Introduction of School Based Assessment
Education is the foundation of a country. School-based assessment is a new policy venture in the highly centralised education system of Malaysia. The Malaysian education system, having gone through several different development eras, should be making adjustment according to changing demand. The Malaysian Government introduced SBA or its Malay acronym PBS (Pentaksiran Berasaskan Sekolah) as part of the National Transformation Programme to produce world-class human capital. Through this more holistic, integrated and balanced assessment (Malaysian Education Ministry, 2012), the ministry aims to achieve the aspiration of the National Philosophy of Education towards developing learners’ physical, emotional, spiritual and intellectual abilities. It also aims to reduce exam-oriented learning among learners, evaluate learners’ learning progress and enhance teachers’ integrity in assessing, recording and reporting of learners’ learning (KPM, 2012).
The term “assessment” in the educational context is used interchangeably with “evaluation”, “educational measurement”, “testing”, and “examination” (Umar, 2005). However, it always concerns information on learning and learning acquisition, which is about whether and what people have learned. The purpose of assessment is constantly changing. Robertson (2005) suggests two ‘traditional’ reasons for assessment which are mainly for communicating results of student achievement which has been a key responsibility for teachers, and selecting and sorting students for entry into various programmes. Besides reporting and sorting student assessment can improve student learning, teacher effectiveness, and increase the levels of student engagement with the material (Marzano, 2000; McMillan, 2004; Shepard, 2000). Heady (2000) suggests assessment tools should be “able to demonstrate continuous improvement” and help students focus on their own learning while the measurement methods should be consistent, increase student understanding and give them opportunities to learn and reflect on their own learning outcomes.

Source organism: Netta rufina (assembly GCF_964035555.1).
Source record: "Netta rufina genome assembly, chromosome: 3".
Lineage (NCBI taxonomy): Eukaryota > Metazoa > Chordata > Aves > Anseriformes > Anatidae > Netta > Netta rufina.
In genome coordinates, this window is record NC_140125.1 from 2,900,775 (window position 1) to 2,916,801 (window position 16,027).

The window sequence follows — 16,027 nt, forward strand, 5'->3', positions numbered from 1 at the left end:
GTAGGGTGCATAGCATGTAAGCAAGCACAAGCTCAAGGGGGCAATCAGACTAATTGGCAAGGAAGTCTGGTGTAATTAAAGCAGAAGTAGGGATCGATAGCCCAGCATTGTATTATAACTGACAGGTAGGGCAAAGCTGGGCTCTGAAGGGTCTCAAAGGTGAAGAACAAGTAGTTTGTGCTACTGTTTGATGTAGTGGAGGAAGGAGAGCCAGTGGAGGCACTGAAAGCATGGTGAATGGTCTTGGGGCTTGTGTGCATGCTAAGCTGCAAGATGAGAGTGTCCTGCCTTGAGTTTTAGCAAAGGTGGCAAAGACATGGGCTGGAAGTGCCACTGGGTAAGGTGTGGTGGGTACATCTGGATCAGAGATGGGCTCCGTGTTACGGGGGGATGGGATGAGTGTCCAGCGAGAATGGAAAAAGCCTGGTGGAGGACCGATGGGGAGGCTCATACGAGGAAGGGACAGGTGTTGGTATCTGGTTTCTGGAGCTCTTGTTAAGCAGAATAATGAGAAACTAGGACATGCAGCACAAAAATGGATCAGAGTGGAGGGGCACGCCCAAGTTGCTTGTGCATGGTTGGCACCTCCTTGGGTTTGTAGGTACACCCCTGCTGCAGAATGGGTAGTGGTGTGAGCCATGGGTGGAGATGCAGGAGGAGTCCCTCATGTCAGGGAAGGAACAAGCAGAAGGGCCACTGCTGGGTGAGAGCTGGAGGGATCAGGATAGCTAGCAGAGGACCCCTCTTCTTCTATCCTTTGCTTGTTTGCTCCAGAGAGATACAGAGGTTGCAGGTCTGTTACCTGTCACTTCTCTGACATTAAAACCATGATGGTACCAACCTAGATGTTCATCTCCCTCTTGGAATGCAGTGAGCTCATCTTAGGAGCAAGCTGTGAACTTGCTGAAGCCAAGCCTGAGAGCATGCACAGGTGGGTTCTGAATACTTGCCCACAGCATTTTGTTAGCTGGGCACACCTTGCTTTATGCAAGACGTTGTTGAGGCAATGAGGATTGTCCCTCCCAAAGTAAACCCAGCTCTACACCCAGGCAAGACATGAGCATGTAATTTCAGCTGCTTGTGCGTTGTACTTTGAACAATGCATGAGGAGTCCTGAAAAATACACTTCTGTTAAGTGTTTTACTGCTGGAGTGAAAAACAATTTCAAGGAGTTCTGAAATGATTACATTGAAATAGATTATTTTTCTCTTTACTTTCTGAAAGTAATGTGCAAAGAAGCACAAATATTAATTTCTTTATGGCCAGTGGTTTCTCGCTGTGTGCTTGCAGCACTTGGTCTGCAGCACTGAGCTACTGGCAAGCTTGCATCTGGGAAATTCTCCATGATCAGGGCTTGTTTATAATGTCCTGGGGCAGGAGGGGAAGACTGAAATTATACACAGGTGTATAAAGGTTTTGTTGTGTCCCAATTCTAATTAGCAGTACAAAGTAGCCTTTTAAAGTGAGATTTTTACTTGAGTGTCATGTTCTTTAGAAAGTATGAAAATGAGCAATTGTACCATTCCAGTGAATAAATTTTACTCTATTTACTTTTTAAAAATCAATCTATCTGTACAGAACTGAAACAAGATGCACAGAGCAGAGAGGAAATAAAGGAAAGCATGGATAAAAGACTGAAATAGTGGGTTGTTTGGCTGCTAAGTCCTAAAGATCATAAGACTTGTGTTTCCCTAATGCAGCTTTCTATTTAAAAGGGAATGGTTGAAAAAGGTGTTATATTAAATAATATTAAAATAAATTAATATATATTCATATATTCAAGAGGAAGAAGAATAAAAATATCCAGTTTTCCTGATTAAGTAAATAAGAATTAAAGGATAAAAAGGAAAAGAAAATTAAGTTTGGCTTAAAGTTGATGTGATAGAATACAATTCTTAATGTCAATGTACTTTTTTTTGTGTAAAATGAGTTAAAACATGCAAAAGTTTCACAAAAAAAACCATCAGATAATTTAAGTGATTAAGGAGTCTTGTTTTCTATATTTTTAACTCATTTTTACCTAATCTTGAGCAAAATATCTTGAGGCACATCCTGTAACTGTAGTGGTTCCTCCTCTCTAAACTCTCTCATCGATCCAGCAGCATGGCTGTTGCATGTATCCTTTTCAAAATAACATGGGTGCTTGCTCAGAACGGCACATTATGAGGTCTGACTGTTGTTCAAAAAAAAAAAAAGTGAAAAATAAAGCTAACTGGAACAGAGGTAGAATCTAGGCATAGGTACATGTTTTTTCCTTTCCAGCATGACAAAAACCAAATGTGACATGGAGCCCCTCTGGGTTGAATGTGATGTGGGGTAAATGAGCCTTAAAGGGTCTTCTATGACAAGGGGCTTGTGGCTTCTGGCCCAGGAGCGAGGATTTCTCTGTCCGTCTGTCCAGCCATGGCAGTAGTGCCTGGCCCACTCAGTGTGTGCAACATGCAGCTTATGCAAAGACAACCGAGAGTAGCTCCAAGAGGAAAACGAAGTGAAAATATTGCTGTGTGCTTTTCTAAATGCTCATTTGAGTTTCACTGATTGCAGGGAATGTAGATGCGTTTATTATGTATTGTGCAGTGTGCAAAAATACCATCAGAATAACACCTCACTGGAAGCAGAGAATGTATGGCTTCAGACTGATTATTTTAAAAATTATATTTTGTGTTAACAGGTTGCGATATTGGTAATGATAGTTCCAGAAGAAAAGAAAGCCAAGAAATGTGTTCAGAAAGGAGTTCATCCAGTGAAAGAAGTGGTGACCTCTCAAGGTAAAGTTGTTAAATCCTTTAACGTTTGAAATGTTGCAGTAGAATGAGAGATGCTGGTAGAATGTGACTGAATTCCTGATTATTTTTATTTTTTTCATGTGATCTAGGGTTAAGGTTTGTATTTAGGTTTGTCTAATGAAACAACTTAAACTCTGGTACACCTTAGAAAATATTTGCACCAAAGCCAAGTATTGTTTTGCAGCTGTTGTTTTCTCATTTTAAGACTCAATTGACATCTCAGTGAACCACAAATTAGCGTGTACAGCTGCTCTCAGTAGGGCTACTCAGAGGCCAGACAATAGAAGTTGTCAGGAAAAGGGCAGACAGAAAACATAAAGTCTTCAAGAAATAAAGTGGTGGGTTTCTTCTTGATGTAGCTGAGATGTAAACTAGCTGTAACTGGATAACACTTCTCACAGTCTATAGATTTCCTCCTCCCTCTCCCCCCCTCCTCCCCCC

When we comment on Education Blueprint, School-Based Assessment (SBA) System has become a hot topic. There has been an increasing criticism in the educational field on high stakes examinations of having harmful effect on student learning and should be reduced to minimum (Harlen & Crick 2003; Morrison & Tang 2002; Black 1998). Black & Wiliam (1998) indicate that formative assessment, if properly implemented in schools, is a powerful means to improve student learning. In the international scenarios, formative assessment has already been practised in schools in various western countries including Australia, Canada, Demark, England, Finland, Italy, New Zealand and Scotland (OECD 2005). In Hong Kong, the recent assessment reform policy has an aim to encourage the use of formative assessment in schools so as to improve students’ learning skills and to promote their life-long learning abilities (CDC 2001). Finland, for example, is well known for not having a central exam for the first nine years of education. Theirs are all school-based. Countries like New Zealand, Australia and Hong Kong conduct more school-based assessments. Malaysia is a marriage between both, between the central examination system and the school-based assessment. It is the marriage of these two systems which will provide not only the ministry and schools with data and information about the students, but also the stakeholders the opportunity to see how their children develop over the years, and to act before it is too late. The approaches the ministry is looking at is to have both the central examinations and school-based examinations where we empower the school and teachers to carry out more assessment at the school level. Combining the assessment done at the school level with what is centrally done will give a more holistic image of that individual.
In Malaysia, the SBA process...
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